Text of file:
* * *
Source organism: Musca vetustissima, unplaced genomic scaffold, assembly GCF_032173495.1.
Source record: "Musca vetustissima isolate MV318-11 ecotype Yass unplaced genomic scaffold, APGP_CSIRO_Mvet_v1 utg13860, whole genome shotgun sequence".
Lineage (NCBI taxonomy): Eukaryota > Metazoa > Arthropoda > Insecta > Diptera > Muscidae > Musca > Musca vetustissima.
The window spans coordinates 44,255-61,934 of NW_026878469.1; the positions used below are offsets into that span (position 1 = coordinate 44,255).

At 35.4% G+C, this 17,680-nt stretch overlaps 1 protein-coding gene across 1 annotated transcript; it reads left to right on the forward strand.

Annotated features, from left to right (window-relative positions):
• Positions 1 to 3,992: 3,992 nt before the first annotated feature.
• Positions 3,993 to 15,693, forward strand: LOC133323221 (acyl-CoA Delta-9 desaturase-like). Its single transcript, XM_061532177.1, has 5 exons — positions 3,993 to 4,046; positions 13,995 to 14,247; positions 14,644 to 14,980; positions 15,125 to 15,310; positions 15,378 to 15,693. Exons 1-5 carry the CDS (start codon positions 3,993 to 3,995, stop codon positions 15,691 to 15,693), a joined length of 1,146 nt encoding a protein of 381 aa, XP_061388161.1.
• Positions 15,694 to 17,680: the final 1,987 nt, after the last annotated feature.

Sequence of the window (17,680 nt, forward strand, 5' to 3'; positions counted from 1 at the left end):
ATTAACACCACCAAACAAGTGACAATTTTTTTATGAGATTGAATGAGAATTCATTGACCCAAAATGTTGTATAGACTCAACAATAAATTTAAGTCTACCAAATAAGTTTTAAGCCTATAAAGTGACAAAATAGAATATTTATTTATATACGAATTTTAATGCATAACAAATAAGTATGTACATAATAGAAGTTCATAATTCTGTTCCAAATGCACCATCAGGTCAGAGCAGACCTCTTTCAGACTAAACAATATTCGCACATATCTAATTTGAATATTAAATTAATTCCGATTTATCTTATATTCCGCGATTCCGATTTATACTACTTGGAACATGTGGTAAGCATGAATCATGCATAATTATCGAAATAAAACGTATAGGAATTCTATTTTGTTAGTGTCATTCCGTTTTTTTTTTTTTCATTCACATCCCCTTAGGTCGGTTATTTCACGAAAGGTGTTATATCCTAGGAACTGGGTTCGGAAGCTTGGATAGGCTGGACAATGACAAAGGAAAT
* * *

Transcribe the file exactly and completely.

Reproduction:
Source organism: Musca vetustissima, unplaced genomic scaffold, assembly GCF_032173495.1.
Source record: "Musca vetustissima isolate MV318-11 ecotype Yass unplaced genomic scaffold, APGP_CSIRO_Mvet_v1 utg13860, whole genome shotgun sequence".
Lineage (NCBI taxonomy): Eukaryota > Metazoa > Arthropoda > Insecta > Diptera > Muscidae > Musca > Musca vetustissima.
The window spans coordinates 44,255-61,934 of NW_026878469.1; the positions used below are offsets into that span (position 1 = coordinate 44,255).

At 35.4% G+C, this 17,680-nt stretch overlaps 1 protein-coding gene across 1 annotated transcript; it reads left to right on the forward strand.

Annotated features, from left to right (window-relative positions):
• Positions 1 to 3,992: 3,992 nt before the first annotated feature.
• Positions 3,993 to 15,693, forward strand: LOC133323221 (acyl-CoA Delta-9 desaturase-like). Its single transcript, XM_061532177.1, has 5 exons — positions 3,993 to 4,046; positions 13,995 to 14,247; positions 14,644 to 14,980; positions 15,125 to 15,310; positions 15,378 to 15,693. Exons 1-5 carry the CDS (start codon positions 3,993 to 3,995, stop codon positions 15,691 to 15,693), a joined length of 1,146 nt encoding a protein of 381 aa, XP_061388161.1.
• Positions 15,694 to 17,680: the final 1,987 nt, after the last annotated feature.

Sequence of the window (17,680 nt, forward strand, 5' to 3'; positions counted from 1 at the left end):
ATTAACACCACCAAACAAGTGACAATTTTTTTATGAGATTGAATGAGAATTCATTGACCCAAAATGTTGTATAGACTCAACAATAAATTTAAGTCTACCAAATAAGTTTTAAGCCTATAAAGTGACAAAATAGAATATTTATTTATATACGAATTTTAATGCATAACAAATAAGTATGTACATAATAGAAGTTCATAATTCTGTTCCAAATGCACCATCAGGTCAGAGCAGACCTCTTTCAGACTAAACAATATTCGCACATATCTAATTTGAATATTAAATTAATTCCGATTTATCTTATATTCCGCGATTCCGATTTATACTACTTGGAACATGTGGTAAGCATGAATCATGCATAATTATCGAAATAAAACGTATAGGAATTCTATTTTGTTAGTGTCATTCCGTTTTTTTTTTTTTCATTCACATCCCCTTAGGTCGGTTATTTCACGAAAGGTGTTATATCCTAGGAACTGGGTTCGGAAGCTTGGATAGGCTGGACAATGACAAAGGAAAT